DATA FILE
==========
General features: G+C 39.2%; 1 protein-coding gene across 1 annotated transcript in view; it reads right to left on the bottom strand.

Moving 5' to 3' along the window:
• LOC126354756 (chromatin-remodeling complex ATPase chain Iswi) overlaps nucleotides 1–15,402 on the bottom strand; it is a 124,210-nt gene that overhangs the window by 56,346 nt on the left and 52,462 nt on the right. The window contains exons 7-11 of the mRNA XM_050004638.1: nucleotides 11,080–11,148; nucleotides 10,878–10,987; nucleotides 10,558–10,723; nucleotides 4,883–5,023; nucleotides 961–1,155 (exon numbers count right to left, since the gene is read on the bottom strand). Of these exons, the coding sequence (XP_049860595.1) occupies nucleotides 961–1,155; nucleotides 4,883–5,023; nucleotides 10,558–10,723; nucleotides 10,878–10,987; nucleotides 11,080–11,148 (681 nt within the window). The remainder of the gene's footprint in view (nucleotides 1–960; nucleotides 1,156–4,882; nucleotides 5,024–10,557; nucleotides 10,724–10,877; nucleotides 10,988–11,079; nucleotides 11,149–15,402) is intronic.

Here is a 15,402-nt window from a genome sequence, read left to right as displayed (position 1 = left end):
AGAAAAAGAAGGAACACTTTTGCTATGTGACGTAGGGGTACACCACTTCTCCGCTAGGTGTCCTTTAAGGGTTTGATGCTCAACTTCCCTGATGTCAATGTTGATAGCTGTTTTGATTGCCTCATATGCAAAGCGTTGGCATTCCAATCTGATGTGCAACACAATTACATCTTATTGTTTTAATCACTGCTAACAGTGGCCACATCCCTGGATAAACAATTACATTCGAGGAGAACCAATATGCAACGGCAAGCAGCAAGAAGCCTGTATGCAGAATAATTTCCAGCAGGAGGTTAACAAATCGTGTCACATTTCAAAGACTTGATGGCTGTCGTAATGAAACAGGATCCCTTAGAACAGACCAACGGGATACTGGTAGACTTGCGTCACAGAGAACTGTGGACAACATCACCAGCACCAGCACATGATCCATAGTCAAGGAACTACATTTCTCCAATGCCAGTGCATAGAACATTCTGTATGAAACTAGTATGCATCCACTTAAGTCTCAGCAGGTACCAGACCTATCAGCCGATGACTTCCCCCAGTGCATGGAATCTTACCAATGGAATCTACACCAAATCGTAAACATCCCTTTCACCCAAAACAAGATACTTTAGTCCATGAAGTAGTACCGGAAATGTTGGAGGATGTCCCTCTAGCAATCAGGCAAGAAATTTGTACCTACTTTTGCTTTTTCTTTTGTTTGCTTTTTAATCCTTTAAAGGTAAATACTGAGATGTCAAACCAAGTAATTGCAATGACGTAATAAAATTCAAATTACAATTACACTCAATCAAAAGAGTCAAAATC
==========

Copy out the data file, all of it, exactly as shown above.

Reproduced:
General features: G+C 39.2%; 1 protein-coding gene across 1 annotated transcript in view; it reads right to left on the bottom strand.

Moving 5' to 3' along the window:
• LOC126354756 (chromatin-remodeling complex ATPase chain Iswi) overlaps nucleotides 1–15,402 on the bottom strand; it is a 124,210-nt gene that overhangs the window by 56,346 nt on the left and 52,462 nt on the right. The window contains exons 7-11 of the mRNA XM_050004638.1: nucleotides 11,080–11,148; nucleotides 10,878–10,987; nucleotides 10,558–10,723; nucleotides 4,883–5,023; nucleotides 961–1,155 (exon numbers count right to left, since the gene is read on the bottom strand). Of these exons, the coding sequence (XP_049860595.1) occupies nucleotides 961–1,155; nucleotides 4,883–5,023; nucleotides 10,558–10,723; nucleotides 10,878–10,987; nucleotides 11,080–11,148 (681 nt within the window). The remainder of the gene's footprint in view (nucleotides 1–960; nucleotides 1,156–4,882; nucleotides 5,024–10,557; nucleotides 10,724–10,877; nucleotides 10,988–11,079; nucleotides 11,149–15,402) is intronic.

Here is a 15,402-nt window from a genome sequence, read left to right as displayed (position 1 = left end):
AGAAAAAGAAGGAACACTTTTGCTATGTGACGTAGGGGTACACCACTTCTCCGCTAGGTGTCCTTTAAGGGTTTGATGCTCAACTTCCCTGATGTCAATGTTGATAGCTGTTTTGATTGCCTCATATGCAAAGCGTTGGCATTCCAATCTGATGTGCAACACAATTACATCTTATTGTTTTAATCACTGCTAACAGTGGCCACATCCCTGGATAAACAATTACATTCGAGGAGAACCAATATGCAACGGCAAGCAGCAAGAAGCCTGTATGCAGAATAATTTCCAGCAGGAGGTTAACAAATCGTGTCACATTTCAAAGACTTGATGGCTGTCGTAATGAAACAGGATCCCTTAGAACAGACCAACGGGATACTGGTAGACTTGCGTCACAGAGAACTGTGGACAACATCACCAGCACCAGCACATGATCCATAGTCAAGGAACTACATTTCTCCAATGCCAGTGCATAGAACATTCTGTATGAAACTAGTATGCATCCACTTAAGTCTCAGCAGGTACCAGACCTATCAGCCGATGACTTCCCCCAGTGCATGGAATCTTACCAATGGAATCTACACCAAATCGTAAACATCCCTTTCACCCAAAACAAGATACTTTAGTCCATGAAGTAGTACCGGAAATGTTGGAGGATGTCCCTCTAGCAATCAGGCAAGAAATTTGTACCTACTTTTGCTTTTTCTTTTGTTTGCTTTTTAATCCTTTAAAGGTAAATACTGAGATGTCAAACCAAGTAATTGCAATGACGTAATAAAATTCAAATTACAATTACACTCAATCAAAAGAGTCAAAATC